Julia DeForest <I>Sturtevant</I> Tuttle

Julia DeForest Sturtevant Tuttle

Cleveland, Cuyahoga County, Ohio, USA
Death 14 Sep 1898 (aged 50)
Miami, Miami-Dade County, Florida, USA
Burial Miami, Miami-Dade County, Florida, USA
Plot block 55
Memorial ID 12929206 View Source

Julia DeForest Sturtevant married Frederick Leonard Tuttle on January 22, 1867. They had two children: a daughter, Frances Emeline (b. 1868), and a son, Henry Athelbert (b. 1870).

She first visited the Biscayne Bay region of southern Florida in 1875 with her husband, visiting a 40-acre orange grove her father had purchased. She loved the experience, but returned to Cleveland, Ohio with her family.

Her husband died in 1886, leaving her the iron foundry he owned, which she was able to keep going. When her father died and left her his land in 1891, she sold the business and returned to Biscayne Bay. She used the money from the business to purchase another 640 acres (2.6 km²) of orange groves along the Miami River, including the old Fort Dallas, which she would convert into a home for entertaining guests. She immediately decided to take a leading role in the movement to start a new city on the river, but knew that decent transportation (in that time, a railroad) was necessary.

She first contacted Henry Plant, a developer of railroads along Florida's west coast. His engineers determined that a connecting route from his existing railroad lines near Tampa through the Everglades to Tuttle's property was not feasible.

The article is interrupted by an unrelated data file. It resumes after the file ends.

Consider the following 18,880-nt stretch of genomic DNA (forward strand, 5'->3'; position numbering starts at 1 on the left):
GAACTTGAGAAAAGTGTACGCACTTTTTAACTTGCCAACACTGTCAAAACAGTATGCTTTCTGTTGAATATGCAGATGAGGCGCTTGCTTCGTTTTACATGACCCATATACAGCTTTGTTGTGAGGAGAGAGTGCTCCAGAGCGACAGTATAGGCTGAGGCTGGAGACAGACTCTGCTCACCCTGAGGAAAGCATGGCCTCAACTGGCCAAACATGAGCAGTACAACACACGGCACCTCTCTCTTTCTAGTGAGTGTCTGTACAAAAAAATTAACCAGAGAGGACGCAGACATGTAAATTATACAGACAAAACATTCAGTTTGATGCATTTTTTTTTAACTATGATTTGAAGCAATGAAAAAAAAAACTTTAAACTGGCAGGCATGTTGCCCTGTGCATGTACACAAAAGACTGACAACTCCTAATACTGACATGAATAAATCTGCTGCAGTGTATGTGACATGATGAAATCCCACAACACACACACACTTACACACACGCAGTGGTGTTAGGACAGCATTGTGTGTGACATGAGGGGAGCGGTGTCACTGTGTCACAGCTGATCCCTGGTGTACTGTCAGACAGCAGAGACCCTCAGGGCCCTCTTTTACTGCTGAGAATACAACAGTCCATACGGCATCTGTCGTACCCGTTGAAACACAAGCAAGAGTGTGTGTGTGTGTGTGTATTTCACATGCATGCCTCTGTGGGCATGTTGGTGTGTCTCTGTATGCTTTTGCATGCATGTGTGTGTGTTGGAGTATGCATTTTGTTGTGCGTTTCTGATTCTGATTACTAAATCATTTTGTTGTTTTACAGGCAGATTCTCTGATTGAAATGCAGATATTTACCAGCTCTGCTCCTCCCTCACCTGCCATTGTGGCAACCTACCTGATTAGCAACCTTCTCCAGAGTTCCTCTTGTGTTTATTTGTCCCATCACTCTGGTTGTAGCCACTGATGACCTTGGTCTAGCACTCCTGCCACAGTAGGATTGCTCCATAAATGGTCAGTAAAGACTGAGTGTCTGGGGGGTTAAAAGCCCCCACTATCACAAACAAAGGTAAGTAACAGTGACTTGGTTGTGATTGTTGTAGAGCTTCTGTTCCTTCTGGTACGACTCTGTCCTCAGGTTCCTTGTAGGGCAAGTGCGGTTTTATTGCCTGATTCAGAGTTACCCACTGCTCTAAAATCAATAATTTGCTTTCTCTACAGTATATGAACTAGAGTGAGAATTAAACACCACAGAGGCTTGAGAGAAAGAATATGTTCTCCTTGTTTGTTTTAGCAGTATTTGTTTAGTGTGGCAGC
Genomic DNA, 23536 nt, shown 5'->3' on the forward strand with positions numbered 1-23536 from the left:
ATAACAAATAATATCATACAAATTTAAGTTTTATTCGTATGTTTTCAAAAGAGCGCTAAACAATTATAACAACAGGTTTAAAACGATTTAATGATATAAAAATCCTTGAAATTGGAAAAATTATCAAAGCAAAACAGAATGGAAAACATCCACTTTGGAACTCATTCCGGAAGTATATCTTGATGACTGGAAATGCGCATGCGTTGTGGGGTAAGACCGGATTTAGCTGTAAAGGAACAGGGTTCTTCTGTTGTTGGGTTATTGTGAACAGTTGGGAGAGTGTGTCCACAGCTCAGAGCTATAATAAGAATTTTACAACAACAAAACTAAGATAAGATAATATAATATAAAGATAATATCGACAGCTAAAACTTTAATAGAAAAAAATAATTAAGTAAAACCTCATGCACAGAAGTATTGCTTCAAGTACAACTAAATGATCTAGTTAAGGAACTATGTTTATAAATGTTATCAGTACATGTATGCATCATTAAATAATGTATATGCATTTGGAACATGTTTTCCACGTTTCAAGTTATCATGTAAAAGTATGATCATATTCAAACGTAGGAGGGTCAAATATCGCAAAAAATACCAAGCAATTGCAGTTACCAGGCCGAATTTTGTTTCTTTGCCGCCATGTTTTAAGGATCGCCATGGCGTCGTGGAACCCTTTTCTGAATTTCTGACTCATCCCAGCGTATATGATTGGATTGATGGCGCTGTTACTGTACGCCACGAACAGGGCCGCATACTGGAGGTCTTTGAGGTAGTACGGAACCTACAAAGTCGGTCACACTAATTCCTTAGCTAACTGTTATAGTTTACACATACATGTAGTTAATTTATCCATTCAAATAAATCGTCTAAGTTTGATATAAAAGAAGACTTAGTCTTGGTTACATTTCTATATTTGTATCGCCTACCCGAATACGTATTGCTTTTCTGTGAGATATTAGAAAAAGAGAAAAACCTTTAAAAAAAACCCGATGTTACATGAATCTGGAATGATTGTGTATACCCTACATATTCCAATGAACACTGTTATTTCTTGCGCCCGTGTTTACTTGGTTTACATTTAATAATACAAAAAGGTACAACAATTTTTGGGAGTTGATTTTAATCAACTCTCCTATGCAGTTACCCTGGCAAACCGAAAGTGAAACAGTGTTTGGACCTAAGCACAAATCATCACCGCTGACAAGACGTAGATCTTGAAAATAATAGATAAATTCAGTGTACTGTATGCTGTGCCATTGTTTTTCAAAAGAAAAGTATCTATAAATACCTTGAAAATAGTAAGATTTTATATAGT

She next contacted the Florida East Coast Railroad of Henry Flagler in 1893, making several correspondences to the magnate over the next two years. Each time she was rebuffed. The freeze of February, 1895, however, would finally help to sway Flagler's opinion when Tuttle alerted him that the freeze had spared the Miami River. Legend has it that she sent an orange blossom to him by mail. More accurate accounts contend that Flagler sent Tuttle an associate, who then had vast amounts of citrus shipped back to Flagler as proof of its agricultural survival. Flagler himself arrived in March of that year and was won over rapidly, drawing up plans to extend the railroad there immediately. Under the agreement, Tuttle supplied him land for a hotel and a railroad station for free, and they split the remainder of her 640 acres (2.6 km²) in alternating strips.

On April 22, 1896, train service came to the area. On July 28, Miami was chartered. The original Royal Palm Hotel was opened in 1897.

Julia Tuttle died on September 14, 1898. She was one of the first people interred in the City of Miami Cemetery, given a place of honor there. She died leaving a large amount of debt, partly the result of her altruistic land grants to Flagler. Her children sold her remaining land to pay it off.

Julia Tuttle is called the Mother of Miami. Thanks to her persistance, Henry Flagler became known as the Father of Miami. Perhaps ironically, both Tuttle and Flagler were from Cleveland, Ohio.

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